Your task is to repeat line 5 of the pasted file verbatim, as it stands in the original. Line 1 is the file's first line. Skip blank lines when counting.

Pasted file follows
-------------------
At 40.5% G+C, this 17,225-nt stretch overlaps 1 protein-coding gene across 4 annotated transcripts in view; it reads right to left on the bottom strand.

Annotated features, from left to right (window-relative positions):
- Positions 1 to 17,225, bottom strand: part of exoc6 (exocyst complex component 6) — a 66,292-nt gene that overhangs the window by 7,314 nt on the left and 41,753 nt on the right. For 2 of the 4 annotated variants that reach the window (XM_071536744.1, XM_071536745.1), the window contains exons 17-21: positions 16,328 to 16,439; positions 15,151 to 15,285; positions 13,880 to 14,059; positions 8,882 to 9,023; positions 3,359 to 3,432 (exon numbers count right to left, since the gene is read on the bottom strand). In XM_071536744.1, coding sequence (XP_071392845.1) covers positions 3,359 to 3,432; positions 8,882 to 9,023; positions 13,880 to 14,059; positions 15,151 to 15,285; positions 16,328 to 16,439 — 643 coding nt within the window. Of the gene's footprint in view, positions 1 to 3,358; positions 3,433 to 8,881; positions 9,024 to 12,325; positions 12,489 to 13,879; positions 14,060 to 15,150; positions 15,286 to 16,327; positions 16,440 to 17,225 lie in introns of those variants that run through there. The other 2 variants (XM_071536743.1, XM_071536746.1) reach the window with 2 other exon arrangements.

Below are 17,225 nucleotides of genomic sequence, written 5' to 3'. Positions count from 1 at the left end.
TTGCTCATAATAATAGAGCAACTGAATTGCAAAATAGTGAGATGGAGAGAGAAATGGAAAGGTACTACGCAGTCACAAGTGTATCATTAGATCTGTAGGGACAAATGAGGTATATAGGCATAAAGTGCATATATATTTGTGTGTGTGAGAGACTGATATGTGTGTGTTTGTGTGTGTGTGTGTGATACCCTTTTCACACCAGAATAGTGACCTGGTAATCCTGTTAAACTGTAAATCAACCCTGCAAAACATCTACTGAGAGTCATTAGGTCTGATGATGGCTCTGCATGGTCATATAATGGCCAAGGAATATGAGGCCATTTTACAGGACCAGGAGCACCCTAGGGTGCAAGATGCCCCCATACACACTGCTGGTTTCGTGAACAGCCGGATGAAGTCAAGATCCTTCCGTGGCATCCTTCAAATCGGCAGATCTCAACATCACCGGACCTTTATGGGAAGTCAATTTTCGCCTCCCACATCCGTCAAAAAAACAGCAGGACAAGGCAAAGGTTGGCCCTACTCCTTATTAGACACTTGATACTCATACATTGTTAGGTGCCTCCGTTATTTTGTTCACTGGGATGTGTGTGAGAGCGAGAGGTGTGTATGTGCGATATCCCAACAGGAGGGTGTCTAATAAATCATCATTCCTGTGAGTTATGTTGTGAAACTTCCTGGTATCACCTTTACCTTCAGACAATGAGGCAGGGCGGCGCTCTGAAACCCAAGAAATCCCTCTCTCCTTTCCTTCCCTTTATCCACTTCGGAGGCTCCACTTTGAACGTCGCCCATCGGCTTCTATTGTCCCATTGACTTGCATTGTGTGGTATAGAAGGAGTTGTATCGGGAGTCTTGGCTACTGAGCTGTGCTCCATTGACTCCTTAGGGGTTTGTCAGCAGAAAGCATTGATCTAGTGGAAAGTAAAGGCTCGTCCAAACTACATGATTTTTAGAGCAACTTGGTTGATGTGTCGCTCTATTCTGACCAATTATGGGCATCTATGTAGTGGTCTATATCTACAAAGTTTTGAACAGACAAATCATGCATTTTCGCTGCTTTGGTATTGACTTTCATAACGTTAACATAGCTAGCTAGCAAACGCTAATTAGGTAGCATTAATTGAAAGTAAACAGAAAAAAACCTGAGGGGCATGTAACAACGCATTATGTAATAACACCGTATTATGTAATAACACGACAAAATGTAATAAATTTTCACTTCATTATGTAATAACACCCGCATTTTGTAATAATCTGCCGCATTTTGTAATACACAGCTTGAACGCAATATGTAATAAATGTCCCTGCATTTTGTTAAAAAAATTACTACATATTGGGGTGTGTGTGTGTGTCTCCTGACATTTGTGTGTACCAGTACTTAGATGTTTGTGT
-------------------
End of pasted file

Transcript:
TTGCTCATAATAATAGAGCAACTGAATTGCAAAATAGTGAGATGGAGAGAGAAATGGAAAGGTACTACGCAGTCACAAGTGTATCATTAGATCTGTAGGGACAAATGAGGTATATAGGCATAAAGTGCATATATATTTGTGTGTGTGAGAGACTGATATGTGTGTGTTTGTGTGTGTGTGTGTGATACCCTTTTCACACCAGAATAGTGACCTGGTAATCCTGTTAAACTGTAAATCAACCCTGCAAAACATCTACTGAGAGTCATTAGGTCTGATGATGGCTCTGCATGGTCATATAATGGCCAAGGAATATGAGGCCATTTTACAGGACCAGGAGCACCCTAGGGTGCAAGATGCCCCCATACACACTGCTGGTTTCGTGAACAGCCGGATGAAGTCAAGATCCTTCCGTGGCATCCTTCAAATCGGCAGATCTCAACATCACCGGACCTTTATGGGAAGTCAATTTTCGCCTCCCACATCCGTCAAAAAAACAGCAGGACAAGGCAAAGGTTGGCCCTACTCCTTATTAGACACTTGATACTCATACATTGTTAGGTGCCTCCGTTATTTTGTTCACTGGGATGTGTGTGAGAGCGAGAGGTGTGTATGTGCGATATCCCAACAGGAGGGTGTCTAATAAATCATCATTCCTGTGAGTTATGTTGTGAAACTTCCTGGTATCACCTTTACCTTCAGACAATGAGGCAGGGCGGCGCTCTGAAACCCAAGAAATCCCTCTCTCCTTTCCTTCCCTTTATCCACTTCGGAGGCTCCACTTTGAACGTCGCCCATCGGCTTCTATTGTCCCATTGACTTGCATTGTGTGGTATAGAAGGAGTTGTATCGGGAGTCTTGGCTACTGAGCTGTGCTCCATTGACTCCTTAGGGGTTTGTCAGCAGAAAGCATTGATCTAGTGGAAAGTAAAGGCTCGTCCAAACTACATGATTTTTAGAGCAACTTGGTTGATGTGTCGCTCTATTCTGACCAATTATGGGCATCTATGTAGTGGTCTATATCTACAAAGTTTTGAACAGACAAATCATGCATTTTCGCTGCTTTGGTATTGACTTTCATAACGTTAACATAGCTAGCTAGCAAACGCTAATTAGGTAGCATTAATTGAAAGTAAACAGAAAAAAACCTGAGGGGCATGTAACAACGCATTATGTAATAACACCGTATTATGTAATAACACGACAAAATGTAATAAATTTTCACTTCATTATGTAATAACACCCGCATTTTGTAATAATCTGCCGCATTTTGTAATACACAGCTTGAACGCAATATGTAATAAATGTCCCTGCATTTTGTTAAAAAAATTACTACATATTGGGGTGTGTGTGTGTGTCTCCTGACATTTGTGTGTACCAGTACTTAGATGTTTGTGT